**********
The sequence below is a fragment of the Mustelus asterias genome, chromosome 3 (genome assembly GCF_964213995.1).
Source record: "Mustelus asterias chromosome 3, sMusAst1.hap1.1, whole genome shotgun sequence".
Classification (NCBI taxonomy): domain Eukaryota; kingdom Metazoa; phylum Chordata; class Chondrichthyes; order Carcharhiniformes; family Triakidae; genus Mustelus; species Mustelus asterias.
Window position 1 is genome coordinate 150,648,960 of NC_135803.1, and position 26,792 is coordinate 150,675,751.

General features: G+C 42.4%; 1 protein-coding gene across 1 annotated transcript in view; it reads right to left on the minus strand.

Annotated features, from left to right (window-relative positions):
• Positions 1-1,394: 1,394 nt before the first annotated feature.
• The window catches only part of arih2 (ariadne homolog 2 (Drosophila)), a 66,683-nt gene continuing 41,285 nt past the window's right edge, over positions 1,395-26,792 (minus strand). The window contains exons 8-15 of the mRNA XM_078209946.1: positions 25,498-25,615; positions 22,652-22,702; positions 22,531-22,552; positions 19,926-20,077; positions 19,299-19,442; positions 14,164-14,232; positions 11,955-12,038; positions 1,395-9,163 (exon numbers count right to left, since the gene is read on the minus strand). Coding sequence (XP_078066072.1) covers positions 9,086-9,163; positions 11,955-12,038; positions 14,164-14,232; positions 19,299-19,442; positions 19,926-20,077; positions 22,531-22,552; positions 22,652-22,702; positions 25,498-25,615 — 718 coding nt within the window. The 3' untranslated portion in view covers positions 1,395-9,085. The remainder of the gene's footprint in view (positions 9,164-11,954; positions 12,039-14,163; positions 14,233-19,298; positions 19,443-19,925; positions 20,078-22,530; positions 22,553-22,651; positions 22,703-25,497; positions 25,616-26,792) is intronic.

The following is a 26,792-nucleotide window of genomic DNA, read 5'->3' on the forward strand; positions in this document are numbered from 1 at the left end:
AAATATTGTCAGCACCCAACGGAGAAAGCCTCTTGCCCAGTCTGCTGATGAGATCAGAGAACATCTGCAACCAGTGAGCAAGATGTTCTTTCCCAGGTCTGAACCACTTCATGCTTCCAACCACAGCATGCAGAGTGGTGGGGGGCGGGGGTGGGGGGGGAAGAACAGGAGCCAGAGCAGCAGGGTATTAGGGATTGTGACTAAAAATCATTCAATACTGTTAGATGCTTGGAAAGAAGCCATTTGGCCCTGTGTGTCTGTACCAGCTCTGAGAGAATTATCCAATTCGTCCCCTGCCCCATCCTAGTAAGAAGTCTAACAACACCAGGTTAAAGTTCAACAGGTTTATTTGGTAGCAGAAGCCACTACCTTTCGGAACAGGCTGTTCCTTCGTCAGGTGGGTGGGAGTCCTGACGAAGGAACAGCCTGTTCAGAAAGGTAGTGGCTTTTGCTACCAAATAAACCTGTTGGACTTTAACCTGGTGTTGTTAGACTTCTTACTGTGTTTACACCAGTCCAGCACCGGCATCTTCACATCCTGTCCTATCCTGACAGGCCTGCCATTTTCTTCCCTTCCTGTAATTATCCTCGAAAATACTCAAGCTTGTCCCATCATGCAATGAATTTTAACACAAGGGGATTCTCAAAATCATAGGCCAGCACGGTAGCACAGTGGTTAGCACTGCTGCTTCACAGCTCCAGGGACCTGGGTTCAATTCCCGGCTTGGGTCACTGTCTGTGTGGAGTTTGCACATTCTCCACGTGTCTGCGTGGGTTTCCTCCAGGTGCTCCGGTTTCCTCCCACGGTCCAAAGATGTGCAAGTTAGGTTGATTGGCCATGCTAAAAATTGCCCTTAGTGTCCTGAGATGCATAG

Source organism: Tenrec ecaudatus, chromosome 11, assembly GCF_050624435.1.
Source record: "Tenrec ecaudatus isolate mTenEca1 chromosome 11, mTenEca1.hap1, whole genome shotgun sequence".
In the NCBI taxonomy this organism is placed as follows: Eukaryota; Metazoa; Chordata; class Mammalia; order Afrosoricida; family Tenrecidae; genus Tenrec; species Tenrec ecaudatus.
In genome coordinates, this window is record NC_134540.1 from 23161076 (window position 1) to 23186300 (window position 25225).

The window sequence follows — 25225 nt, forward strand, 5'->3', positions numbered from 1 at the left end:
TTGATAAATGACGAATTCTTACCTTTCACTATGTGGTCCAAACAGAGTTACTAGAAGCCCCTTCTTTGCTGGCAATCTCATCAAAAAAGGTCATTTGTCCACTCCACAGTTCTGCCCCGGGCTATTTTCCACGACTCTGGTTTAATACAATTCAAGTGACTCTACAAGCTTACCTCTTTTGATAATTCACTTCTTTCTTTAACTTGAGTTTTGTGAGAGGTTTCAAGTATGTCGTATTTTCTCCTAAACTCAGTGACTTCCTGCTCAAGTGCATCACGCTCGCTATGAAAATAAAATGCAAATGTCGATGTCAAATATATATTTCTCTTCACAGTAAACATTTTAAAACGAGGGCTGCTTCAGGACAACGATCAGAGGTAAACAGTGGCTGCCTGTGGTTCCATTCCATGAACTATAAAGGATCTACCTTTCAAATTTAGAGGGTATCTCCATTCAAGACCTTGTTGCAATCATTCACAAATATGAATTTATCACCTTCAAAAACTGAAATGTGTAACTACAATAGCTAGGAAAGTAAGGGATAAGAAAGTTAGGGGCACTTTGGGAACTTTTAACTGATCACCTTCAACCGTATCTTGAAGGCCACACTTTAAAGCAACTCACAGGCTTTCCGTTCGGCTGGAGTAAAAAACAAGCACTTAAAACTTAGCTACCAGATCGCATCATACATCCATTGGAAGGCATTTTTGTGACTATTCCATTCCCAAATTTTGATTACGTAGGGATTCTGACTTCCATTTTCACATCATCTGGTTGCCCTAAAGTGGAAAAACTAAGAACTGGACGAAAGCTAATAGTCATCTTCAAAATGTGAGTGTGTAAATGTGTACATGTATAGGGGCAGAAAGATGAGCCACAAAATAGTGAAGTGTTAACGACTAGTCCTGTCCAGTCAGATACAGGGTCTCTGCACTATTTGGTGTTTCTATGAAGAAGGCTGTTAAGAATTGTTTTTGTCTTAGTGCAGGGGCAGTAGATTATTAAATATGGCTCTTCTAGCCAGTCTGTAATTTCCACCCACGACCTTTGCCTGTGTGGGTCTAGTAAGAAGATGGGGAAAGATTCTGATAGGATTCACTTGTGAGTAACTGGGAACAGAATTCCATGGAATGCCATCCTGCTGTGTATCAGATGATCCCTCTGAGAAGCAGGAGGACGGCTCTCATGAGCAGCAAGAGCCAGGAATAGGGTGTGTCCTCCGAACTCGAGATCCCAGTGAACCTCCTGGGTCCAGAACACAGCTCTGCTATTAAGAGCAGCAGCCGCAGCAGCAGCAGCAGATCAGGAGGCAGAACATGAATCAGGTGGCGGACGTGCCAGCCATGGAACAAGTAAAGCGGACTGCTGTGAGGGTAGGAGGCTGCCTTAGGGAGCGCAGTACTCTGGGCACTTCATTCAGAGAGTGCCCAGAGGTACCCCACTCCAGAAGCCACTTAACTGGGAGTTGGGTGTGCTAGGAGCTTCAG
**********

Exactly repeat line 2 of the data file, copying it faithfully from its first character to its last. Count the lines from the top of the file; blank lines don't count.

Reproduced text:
Source record: "Mustelus asterias chromosome 3, sMusAst1.hap1.1, whole genome shotgun sequence".